At Republic, says SALXCO’s Dina Sahim (who co-manages the group with Slaiby), the trio has “their freedom. They are the leaders of the music.” Adds Slaiby: “Republic is very chill. That’s what I like about them.” The label is also home to The Weeknd, and, continues Slaiby, “that partnership is so great because they give [The Weeknd] that space. To me, Swedish House Mafia is like that. I feel like the more advice you give them, the worse it is for them. Let them do their thing. They’re going to figure it out.”
So far, SALXCO seems to offer the Swedes the attention they require. “With [Slaiby] always being available and his team always chasing us, it works really well,” says Axwell. “Sal’s on the phone from when he wakes up until he goes to bed. It’s kind of attached to his face.” The company’s experience with large-scale touring should help, too, with a planned 2022 global outing that will mostly hit Live Nation-affiliated or -aligned arenas and stadiums.
Slaiby is well-aware of the Swedes’ tendency to spend heftily on tour. “I don’t want them to change that,” he insists. “I love their attitude of wanting to do the best show and not losing anything from the creative.” So with his team, he’s figuring out ways to tighten the ship, raising funds through two sponsorships, among other ways “to trim the fat.” As for Live Nation (which declined to comment for this story), any worries regarding overspending are, says a source familiar with the group’s touring plans, likely offset by the promoter’s sense that “demand [for Swedish House Mafia] is very high, so risk is very low.”
Three years after Axwell declared it from the Ultra stage, the Swedes seem to finally be thinking about what “Swedish House Mafia, for life” really means. “Even if it’s not an album-driven genre, now I think we are an album act,” says Ingrosso. They each also have sizable individual solo catalogs, as well as their own labels: Angello’s SIZE Records has about 250 releases between his own and those of a few other artists; Axwell’s Axtone has about 200; and Ingrosso’s Refune has released the hit collaboration “Reload.”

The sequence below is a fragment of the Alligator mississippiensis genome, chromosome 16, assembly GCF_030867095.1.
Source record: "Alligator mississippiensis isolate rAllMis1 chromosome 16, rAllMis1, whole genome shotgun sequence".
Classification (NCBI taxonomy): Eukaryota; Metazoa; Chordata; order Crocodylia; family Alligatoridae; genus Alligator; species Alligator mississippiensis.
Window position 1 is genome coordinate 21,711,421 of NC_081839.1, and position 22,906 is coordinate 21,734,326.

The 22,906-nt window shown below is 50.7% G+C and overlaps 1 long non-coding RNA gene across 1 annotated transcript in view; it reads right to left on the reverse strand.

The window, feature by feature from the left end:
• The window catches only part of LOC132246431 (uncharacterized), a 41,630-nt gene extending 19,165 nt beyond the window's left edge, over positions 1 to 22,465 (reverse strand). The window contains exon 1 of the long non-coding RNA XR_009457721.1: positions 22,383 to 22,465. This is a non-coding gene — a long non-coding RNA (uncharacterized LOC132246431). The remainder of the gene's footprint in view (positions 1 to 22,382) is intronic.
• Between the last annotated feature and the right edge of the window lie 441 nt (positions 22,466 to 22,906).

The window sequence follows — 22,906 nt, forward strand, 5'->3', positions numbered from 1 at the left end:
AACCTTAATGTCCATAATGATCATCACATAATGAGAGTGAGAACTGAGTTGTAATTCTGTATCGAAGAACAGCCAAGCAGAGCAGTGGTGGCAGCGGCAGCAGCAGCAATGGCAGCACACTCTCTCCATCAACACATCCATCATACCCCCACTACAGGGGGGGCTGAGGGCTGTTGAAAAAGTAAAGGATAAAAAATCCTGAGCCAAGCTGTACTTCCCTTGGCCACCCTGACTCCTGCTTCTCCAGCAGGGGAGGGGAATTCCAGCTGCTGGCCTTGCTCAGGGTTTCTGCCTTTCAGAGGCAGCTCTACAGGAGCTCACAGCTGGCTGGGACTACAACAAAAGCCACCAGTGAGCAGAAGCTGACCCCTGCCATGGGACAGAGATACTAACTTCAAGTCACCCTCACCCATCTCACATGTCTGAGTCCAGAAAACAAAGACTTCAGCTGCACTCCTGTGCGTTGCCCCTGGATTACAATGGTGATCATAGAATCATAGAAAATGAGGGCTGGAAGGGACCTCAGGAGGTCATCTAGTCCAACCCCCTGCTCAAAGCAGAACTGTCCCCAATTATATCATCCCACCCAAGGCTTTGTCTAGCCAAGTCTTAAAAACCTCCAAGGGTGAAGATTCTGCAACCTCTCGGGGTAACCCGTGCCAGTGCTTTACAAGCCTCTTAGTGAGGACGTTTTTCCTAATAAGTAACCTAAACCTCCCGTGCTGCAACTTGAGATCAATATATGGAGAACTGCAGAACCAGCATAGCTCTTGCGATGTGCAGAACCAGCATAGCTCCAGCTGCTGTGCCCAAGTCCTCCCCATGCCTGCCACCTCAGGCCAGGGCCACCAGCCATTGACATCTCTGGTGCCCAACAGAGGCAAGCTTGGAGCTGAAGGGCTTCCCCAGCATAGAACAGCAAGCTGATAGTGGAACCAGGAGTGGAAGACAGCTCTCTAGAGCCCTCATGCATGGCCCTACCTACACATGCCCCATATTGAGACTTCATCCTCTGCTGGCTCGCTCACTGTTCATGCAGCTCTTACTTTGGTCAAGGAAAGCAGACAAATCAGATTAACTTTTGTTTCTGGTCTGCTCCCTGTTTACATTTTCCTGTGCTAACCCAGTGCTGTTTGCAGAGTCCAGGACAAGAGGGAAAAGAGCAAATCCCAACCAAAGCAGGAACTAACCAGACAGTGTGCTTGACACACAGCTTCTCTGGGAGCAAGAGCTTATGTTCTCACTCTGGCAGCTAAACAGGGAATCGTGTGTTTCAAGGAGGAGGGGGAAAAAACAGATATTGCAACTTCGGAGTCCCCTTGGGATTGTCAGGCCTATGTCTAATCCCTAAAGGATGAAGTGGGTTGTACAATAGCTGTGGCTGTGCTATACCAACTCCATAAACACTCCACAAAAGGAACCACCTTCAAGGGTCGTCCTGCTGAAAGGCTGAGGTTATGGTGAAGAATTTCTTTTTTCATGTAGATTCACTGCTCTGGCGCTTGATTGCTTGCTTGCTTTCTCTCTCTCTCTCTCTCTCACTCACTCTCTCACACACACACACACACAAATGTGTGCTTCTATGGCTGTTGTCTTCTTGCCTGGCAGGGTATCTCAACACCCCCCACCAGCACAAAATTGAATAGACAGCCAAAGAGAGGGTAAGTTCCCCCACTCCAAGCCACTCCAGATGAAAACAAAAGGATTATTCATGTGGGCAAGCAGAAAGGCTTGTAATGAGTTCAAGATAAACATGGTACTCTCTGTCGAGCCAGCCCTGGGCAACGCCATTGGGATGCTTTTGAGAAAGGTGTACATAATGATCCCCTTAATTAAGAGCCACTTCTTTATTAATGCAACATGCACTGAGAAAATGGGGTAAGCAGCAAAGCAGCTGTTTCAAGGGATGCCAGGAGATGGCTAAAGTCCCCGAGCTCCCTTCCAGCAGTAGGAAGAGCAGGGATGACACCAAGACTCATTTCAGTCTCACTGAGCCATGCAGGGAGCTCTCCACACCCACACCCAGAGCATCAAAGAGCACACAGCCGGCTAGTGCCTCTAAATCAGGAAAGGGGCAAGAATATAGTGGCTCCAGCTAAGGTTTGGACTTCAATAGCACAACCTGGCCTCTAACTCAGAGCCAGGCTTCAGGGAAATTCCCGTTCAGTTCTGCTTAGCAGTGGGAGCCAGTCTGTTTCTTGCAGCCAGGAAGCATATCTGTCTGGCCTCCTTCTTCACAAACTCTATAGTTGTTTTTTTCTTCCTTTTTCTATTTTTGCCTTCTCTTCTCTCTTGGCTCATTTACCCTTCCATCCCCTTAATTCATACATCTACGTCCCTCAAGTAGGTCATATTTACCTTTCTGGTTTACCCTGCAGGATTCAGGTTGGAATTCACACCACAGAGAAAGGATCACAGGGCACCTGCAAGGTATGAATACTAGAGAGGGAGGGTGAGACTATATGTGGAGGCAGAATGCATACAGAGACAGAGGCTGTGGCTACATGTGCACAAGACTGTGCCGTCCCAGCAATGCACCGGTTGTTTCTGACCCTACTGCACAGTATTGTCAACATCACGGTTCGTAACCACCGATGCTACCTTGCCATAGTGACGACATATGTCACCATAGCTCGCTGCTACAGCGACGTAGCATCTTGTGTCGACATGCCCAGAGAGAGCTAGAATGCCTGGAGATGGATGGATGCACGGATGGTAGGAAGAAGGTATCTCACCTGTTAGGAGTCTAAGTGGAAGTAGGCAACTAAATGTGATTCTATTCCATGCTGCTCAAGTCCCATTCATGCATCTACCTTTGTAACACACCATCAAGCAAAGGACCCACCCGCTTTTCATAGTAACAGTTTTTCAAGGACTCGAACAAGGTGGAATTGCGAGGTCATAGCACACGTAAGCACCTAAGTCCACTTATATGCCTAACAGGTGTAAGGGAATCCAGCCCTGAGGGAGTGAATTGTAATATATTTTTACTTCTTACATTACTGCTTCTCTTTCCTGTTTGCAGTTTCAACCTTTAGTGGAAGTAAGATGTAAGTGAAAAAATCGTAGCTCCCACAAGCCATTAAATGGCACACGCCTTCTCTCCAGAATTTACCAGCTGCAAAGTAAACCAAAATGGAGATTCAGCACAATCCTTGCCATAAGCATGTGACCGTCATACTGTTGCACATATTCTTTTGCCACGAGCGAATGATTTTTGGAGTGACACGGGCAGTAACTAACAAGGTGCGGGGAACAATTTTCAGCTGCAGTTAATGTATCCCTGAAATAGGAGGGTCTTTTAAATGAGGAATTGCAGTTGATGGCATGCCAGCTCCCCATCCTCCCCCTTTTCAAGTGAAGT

Angello in particular says he has noted his peers’ recent entry into the booming catalog market — Calvin Harris’ sale of his publishing assets to Vine Investments for an estimated $90 million to $110 million and David Guetta’s sale in June of his entire recording catalog to Warner Music Group for about $100 million. “The idea has hit me, and I’ve thought about it since it seems to be a smart thing to do,” he says. “There’s a win-win for both parties. The buyer has an opportunity to work the catalog in new countries opening up for streaming and synchs.”
As dinner draws to a close, Angello and Ingrosso return from their second smoking break. Paradise Again, says Angello, is “just the beginning,” adding that they have enough music for a couple more albums yet. “You always want people to like your music, otherwise you wouldn’t play it to them,” says Ingrosso. “But the vision of the album, for me, it’s not really important if it sells 400 million [copies] or 10.” As Angello points out, they’ve already achieved something that, for so long, was more elusive.
“We’re together. We’re making music. We’re having fun,” he says. “The only thing that matters is that we are going to look at each other in a couple of weeks’ time. We’re going to have a barbecue and laugh, and we’re going to say, ‘Look at this f–king album.’ ”
Additional reporting by Dave Brooks, Sven Grundberg, Henrik Huldschiner and Melinda Newman.